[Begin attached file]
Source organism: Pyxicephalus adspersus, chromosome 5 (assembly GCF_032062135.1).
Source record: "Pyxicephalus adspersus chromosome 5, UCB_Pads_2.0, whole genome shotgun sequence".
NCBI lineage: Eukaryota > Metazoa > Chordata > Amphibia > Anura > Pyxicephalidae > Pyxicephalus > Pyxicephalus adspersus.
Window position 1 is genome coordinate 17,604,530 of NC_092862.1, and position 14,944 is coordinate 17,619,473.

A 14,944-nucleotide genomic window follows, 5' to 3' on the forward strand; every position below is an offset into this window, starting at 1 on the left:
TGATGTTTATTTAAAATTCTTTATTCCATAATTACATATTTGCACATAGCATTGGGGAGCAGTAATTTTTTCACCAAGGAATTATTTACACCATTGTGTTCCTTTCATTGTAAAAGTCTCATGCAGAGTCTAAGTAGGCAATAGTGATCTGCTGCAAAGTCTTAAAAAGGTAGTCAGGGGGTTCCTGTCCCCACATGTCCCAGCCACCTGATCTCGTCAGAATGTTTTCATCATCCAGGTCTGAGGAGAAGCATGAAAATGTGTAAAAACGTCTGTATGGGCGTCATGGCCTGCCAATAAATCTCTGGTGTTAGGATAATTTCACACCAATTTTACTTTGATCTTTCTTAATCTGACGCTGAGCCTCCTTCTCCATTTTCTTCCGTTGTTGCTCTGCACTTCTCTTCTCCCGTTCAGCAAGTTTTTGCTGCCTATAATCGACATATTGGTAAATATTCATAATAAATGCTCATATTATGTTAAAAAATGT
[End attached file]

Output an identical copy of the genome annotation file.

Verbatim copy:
Source organism: Pyxicephalus adspersus, chromosome 5 (assembly GCF_032062135.1).
Source record: "Pyxicephalus adspersus chromosome 5, UCB_Pads_2.0, whole genome shotgun sequence".
NCBI lineage: Eukaryota > Metazoa > Chordata > Amphibia > Anura > Pyxicephalidae > Pyxicephalus > Pyxicephalus adspersus.
Window position 1 is genome coordinate 17,604,530 of NC_092862.1, and position 14,944 is coordinate 17,619,473.

A 14,944-nucleotide genomic window follows, 5' to 3' on the forward strand; every position below is an offset into this window, starting at 1 on the left:
TGATGTTTATTTAAAATTCTTTATTCCATAATTACATATTTGCACATAGCATTGGGGAGCAGTAATTTTTTCACCAAGGAATTATTTACACCATTGTGTTCCTTTCATTGTAAAAGTCTCATGCAGAGTCTAAGTAGGCAATAGTGATCTGCTGCAAAGTCTTAAAAAGGTAGTCAGGGGGTTCCTGTCCCCACATGTCCCAGCCACCTGATCTCGTCAGAATGTTTTCATCATCCAGGTCTGAGGAGAAGCATGAAAATGTGTAAAAACGTCTGTATGGGCGTCATGGCCTGCCAATAAATCTCTGGTGTTAGGATAATTTCACACCAATTTTACTTTGATCTTTCTTAATCTGACGCTGAGCCTCCTTCTCCATTTTCTTCCGTTGTTGCTCTGCACTTCTCTTCTCCCGTTCAGCAAGTTTTTGCTGCCTATAATCGACATATTGGTAAATATTCATAATAAATGCTCATATTATGTTAAAAAATGT